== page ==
Key: Students can get involved by contacting any of the group leaders. We will give students a rundown on what to expect at the courthouse, how to fill out a data sheet, and how to act while observing judges. After that, they are free to go to court and observe/record data whenever is convenient for them (preferably at least once a block).

Julia: Also, what events, if any, will the club organize? Do you have specific ideas/dates in mind?

Key: We will try to meet at least once a block during the first week although we don’t have specific dates yet.

Julia: Are there any groups on campus that might be similar to Justice Watch? If yes, would you be able to cooperate with them and what would you do?

Key: I am not aware of any.

Julia: It’s good because it means that you are going to be a very unique organization that can potentially attract a lot of CC students. What will be an approximate schedule of the meetings? How big of a commitment will it be for students who get involved?

Key: We will try to meet as a group once a block. This can be as high or low of a commitment as student choose — they are free to observe as many dockets and judges as they want.

Julia: It is awesome that you provide a lot of freedom for the students do decide their personal level of commitment. But what do you feel will be the biggest issues/problems facing the club?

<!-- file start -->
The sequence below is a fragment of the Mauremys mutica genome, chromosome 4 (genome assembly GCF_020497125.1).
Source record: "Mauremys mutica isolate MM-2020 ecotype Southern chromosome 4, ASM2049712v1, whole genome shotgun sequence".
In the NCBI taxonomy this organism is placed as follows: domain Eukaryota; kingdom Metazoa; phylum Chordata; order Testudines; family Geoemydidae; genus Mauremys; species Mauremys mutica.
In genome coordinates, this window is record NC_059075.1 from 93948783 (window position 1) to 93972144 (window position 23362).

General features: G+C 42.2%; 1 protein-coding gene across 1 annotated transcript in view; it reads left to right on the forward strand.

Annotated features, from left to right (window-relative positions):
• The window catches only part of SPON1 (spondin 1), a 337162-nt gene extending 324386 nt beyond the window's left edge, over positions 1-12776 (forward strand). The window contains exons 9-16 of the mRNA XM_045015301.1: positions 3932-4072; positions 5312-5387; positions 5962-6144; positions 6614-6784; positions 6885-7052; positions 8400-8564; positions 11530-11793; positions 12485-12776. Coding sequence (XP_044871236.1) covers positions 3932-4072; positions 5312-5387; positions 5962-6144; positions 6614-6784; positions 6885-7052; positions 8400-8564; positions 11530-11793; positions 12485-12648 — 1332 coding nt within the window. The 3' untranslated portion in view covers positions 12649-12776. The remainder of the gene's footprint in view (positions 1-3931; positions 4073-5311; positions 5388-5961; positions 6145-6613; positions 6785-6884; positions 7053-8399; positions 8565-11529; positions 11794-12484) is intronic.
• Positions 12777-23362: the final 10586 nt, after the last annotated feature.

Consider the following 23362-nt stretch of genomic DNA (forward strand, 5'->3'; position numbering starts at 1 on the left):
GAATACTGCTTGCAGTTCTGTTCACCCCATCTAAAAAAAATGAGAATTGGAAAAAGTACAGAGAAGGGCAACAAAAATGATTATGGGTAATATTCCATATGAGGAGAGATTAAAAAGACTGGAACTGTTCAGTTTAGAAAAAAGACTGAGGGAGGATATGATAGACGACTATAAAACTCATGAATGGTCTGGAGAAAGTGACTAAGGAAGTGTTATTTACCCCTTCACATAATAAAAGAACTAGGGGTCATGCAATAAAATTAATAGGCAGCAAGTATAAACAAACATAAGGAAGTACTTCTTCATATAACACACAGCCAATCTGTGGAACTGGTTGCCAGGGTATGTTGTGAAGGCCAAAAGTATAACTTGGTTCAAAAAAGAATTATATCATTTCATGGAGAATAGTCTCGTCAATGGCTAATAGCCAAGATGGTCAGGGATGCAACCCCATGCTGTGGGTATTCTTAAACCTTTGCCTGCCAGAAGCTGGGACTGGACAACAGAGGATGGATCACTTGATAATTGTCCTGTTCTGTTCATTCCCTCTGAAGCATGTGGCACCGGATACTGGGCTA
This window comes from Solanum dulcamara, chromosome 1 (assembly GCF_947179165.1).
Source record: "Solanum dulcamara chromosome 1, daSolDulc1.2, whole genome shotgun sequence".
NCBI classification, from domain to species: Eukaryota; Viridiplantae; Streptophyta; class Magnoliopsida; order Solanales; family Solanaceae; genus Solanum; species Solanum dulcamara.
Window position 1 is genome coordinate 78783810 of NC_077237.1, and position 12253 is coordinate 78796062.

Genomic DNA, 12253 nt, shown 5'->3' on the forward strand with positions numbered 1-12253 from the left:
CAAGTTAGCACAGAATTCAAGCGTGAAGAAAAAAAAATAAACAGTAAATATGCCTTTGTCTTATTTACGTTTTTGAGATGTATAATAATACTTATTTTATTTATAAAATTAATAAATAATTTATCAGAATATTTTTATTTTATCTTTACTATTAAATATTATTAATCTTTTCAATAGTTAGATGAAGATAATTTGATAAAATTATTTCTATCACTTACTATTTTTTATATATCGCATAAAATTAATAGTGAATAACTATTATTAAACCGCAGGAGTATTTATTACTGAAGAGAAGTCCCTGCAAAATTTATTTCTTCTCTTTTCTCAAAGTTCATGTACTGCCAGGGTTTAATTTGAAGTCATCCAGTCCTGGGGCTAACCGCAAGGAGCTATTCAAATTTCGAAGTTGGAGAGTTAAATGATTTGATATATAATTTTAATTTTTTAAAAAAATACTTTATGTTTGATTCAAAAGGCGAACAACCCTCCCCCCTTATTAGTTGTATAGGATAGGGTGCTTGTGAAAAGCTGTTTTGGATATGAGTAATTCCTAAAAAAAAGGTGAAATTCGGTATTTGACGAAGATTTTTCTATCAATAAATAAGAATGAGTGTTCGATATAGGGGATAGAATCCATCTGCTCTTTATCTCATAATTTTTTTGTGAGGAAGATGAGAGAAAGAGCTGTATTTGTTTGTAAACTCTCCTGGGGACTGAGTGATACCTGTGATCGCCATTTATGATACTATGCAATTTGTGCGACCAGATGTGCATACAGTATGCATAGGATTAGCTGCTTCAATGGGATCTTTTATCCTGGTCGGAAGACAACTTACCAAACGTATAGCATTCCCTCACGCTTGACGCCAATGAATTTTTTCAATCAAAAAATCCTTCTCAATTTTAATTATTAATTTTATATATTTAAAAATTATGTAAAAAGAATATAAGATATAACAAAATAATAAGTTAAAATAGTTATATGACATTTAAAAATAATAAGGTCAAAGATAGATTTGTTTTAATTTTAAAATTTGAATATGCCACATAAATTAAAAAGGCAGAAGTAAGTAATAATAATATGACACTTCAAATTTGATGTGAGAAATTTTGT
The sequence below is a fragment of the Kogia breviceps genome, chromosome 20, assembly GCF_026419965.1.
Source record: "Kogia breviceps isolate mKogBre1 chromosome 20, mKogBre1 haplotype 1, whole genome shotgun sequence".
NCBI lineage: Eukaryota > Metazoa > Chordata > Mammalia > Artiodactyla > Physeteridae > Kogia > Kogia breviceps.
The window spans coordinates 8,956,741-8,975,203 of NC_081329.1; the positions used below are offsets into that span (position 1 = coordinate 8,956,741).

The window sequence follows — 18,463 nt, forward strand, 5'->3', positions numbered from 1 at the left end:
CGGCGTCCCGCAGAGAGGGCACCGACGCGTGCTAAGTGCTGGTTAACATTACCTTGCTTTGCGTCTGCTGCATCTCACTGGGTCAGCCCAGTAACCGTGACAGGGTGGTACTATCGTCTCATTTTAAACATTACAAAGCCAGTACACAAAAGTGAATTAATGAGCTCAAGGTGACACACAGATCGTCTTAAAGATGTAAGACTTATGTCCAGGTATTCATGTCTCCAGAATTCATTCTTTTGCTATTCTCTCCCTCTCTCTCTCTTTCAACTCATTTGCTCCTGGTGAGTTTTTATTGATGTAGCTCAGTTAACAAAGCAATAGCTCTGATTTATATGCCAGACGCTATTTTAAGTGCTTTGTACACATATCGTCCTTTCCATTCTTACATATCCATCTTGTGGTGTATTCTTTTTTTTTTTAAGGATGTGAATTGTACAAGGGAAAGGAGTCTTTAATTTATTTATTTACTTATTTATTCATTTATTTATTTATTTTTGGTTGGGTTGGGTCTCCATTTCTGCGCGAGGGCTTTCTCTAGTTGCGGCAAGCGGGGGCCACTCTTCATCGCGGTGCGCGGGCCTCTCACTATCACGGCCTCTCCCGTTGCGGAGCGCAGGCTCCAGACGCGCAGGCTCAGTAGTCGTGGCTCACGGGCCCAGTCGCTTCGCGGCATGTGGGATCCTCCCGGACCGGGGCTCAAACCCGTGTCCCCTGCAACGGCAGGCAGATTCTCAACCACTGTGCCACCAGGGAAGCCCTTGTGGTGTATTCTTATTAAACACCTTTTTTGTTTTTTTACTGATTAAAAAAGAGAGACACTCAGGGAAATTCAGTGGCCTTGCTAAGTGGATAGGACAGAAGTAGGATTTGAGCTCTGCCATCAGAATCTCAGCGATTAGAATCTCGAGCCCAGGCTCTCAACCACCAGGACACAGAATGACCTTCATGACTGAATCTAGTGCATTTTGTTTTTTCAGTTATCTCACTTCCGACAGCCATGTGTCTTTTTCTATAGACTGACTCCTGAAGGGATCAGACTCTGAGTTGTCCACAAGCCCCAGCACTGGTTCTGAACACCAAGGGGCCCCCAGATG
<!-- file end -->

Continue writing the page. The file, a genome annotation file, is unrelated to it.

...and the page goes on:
Key: I think our biggest issue will be student reliability. Because we have people go whenever is most convenient, I worry that some students will forget to or decide that walking twenty minutes is not worth it. I am hoping to start a group message of some sort so that people can arrange carpools or choose times to go in groups as I think this might keep people more accountable.

Julia: Oh, I see. I am sure that there will be students who are interested in the court system and a fair treatment of people there. Finally, where do you envision the club to be in five years?

Key:  In five years, I hope that we will be able to compile enough information to write a report every year. I also hope that we will have community members involved.

Julia: I hope you will achieve this goal, and we wish you best of luck!

Key: Thank you so much!

2018 Community Engagement Winter Fair

This past week, the CCE held our second community engagement fair for the 2017-18 school year.  Like the event in the fall, this event provided CC students with an opportunity to connect with representatives from local non-profits and educational partners of the Collaborative for Community Engagement (CCE) office. The CCE helps students go off campus and engage with the Colorado Springs community in meaningful ways through community service activities such as tutoring, volunteering at a soup kitchen, or raising money for charities. By bringing some of these organizations to our campus, Colorado College gave students a chance to make a difference not just on campus, but on a larger scale in Colorado Springs area.